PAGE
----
Bacterial Leaf Scorch


Bacterial Leaf Scorch is an infectious, chronic disease caused by the bacterium, Xylella fastidiosa. This bacteria is transmitted by insects which feed on the xylem tissue of the tree. The bacteria colonize and physically “clog” the tree’s water conducting tissues. . First diagnosed in the U.S. in the early 1980’s, this epidemic shows no signs of abating. Pin Oak and Red Oak are the most commonly affected species.


Infected trees exhibit leaf browning, bordered by a pale “halo” band separating the dead or scorched tissue from the green tissue. Symptoms recur each year and spread over the tree’s crown. Symptoms are most noticeable in the early fall. Infected trees will leaf-out normally the following year, however leaves on a few more branches will turn prematurely brown in late summer. This cycle repeats itself over a period of several years until the entire tree turns prematurely brown. Trees slowly die because of continual defoliation due to lack of nutrient transport. Diagnosis can be confirmed with a specialty laboratory test.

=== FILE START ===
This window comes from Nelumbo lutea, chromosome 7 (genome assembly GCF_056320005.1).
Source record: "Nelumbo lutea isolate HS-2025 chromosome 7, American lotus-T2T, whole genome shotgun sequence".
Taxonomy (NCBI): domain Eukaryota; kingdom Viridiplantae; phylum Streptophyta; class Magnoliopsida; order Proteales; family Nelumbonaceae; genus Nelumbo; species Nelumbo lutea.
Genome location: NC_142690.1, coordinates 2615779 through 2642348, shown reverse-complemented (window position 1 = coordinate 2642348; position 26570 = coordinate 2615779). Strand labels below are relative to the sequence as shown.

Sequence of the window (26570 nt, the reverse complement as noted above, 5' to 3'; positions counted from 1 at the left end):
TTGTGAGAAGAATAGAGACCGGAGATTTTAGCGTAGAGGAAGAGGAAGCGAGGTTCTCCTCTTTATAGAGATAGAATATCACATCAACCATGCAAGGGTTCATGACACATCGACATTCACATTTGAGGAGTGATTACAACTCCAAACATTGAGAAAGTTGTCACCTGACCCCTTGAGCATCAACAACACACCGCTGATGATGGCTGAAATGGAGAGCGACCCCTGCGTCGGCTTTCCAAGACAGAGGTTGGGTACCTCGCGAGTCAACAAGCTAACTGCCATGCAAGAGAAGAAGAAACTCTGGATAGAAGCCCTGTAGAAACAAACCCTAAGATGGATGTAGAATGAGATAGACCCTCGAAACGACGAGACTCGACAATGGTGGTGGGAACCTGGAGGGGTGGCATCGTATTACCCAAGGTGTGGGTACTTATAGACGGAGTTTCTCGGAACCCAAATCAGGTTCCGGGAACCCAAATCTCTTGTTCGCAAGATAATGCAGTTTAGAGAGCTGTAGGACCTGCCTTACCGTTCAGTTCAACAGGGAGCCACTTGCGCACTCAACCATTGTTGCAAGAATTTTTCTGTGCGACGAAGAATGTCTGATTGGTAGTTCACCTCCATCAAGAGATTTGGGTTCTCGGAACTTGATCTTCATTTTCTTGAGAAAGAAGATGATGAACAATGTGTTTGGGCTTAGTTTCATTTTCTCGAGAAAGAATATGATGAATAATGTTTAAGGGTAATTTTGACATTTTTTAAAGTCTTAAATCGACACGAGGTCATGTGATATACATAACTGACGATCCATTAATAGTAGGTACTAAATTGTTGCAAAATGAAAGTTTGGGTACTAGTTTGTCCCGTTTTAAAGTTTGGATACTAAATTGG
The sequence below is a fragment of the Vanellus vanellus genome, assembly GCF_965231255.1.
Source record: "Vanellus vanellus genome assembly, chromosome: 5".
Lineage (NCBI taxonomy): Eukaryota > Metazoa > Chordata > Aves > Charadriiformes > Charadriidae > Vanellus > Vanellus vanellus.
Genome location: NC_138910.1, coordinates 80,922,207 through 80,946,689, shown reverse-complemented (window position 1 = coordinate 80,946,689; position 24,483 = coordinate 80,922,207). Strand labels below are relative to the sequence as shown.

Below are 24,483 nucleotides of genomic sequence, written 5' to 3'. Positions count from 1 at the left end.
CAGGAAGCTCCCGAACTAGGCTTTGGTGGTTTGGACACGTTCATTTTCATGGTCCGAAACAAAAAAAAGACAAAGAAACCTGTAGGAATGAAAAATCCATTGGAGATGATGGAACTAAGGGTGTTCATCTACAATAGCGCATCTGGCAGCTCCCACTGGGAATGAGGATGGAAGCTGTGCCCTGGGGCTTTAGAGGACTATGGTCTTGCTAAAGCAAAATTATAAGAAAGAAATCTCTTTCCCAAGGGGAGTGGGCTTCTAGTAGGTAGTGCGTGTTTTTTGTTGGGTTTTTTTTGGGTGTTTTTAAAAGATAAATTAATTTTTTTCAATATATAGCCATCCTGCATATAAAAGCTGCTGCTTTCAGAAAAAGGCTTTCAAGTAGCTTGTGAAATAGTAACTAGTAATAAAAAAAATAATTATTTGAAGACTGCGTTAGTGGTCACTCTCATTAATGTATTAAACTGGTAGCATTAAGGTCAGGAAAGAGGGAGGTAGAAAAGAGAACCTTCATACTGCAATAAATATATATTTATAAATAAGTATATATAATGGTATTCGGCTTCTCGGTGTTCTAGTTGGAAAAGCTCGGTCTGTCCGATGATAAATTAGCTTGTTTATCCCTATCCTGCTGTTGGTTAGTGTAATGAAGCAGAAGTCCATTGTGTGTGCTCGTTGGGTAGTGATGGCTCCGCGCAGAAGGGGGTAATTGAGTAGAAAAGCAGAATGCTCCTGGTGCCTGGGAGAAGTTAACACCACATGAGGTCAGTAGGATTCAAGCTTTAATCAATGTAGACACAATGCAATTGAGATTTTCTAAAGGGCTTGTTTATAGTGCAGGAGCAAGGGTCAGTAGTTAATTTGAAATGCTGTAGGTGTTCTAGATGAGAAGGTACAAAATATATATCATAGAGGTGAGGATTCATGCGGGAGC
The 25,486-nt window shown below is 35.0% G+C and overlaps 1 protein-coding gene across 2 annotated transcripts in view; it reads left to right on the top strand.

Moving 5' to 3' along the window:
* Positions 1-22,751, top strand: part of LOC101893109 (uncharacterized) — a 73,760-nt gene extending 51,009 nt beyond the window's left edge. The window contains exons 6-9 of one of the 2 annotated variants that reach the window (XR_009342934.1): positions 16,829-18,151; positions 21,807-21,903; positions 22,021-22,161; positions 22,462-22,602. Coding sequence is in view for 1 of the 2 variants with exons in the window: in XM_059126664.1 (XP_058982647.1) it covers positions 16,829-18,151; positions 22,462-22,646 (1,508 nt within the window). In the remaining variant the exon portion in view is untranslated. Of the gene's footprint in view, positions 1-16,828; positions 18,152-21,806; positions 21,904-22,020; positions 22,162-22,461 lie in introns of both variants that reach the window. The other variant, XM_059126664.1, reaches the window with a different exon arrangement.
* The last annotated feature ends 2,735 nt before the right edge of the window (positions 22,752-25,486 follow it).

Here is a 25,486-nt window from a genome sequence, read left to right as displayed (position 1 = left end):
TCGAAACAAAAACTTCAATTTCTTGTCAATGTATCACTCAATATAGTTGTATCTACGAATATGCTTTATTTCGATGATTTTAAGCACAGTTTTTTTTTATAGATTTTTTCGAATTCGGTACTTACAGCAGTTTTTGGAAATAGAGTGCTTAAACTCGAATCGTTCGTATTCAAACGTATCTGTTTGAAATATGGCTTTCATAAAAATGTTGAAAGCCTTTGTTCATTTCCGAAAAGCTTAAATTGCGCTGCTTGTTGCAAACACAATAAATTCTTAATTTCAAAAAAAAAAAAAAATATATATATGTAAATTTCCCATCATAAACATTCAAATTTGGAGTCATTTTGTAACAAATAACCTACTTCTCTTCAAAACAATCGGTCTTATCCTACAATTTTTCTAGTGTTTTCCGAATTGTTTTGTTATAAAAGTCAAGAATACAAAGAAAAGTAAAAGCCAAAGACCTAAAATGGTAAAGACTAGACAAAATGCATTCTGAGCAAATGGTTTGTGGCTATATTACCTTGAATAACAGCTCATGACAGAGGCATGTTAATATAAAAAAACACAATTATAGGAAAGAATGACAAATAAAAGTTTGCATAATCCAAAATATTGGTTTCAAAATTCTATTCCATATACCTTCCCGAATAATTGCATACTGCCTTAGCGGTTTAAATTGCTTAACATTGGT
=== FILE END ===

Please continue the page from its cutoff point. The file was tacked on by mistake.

Bacterial Leaf Scorch is caused by the bacterium Xylella fastidiosa is spread by leafhoppers and treehopper insects. Water transport becomes disrupted in the roots, branches and leaves due to large amounts of multiplying bacteria and their by-products. The presence of the bacteria also triggers a reaction in the tree that plugs the xylem, further impeding water transport and eventually killing the tree. Symptoms seem to be worse on trees under stress, especially during the hot summer months.


No cure or therapy for infected trees nor a strategy for preventing infection is presently available. An antibiotic, oxytetracycline, has been shown to suppress symptoms, if injected annually. This treatment, however, is very expensive and is not a cure for the disease.